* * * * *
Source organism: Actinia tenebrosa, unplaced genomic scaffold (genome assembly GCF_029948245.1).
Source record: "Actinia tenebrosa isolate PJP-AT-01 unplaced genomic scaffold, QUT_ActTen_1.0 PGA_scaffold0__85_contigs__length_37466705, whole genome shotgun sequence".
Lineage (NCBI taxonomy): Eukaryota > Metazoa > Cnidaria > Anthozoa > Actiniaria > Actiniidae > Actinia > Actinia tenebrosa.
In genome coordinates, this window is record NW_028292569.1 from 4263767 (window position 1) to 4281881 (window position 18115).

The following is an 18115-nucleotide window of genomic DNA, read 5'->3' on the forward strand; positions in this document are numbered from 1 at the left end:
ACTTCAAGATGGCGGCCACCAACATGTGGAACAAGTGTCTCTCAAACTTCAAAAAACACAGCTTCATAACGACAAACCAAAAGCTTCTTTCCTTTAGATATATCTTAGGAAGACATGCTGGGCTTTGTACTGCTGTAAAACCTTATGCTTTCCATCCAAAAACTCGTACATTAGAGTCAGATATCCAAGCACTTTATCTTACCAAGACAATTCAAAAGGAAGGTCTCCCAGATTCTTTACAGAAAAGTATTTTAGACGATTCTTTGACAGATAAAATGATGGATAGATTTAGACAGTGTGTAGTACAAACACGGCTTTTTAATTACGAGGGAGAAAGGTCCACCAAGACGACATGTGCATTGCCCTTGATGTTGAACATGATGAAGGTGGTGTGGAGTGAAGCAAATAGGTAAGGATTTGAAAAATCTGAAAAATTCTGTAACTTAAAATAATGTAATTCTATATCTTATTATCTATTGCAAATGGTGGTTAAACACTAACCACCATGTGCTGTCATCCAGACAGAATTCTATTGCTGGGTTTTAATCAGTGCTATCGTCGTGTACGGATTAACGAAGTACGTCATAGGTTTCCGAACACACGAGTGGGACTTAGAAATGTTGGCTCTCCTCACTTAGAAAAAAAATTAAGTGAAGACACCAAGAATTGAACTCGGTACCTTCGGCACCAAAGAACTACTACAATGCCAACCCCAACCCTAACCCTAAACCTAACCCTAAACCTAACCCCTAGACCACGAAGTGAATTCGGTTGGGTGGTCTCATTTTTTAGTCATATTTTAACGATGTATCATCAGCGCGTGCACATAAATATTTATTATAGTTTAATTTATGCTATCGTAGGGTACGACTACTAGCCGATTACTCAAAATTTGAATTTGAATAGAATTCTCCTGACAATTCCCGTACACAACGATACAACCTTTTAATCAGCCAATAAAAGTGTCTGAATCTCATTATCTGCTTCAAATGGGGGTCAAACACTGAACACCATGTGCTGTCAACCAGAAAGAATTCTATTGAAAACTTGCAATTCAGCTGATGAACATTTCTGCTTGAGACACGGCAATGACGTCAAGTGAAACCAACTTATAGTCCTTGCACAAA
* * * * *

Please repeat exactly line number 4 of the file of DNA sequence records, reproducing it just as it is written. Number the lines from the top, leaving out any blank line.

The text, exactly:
In genome coordinates, this window is record NW_028292569.1 from 4263767 (window position 1) to 4281881 (window position 18115).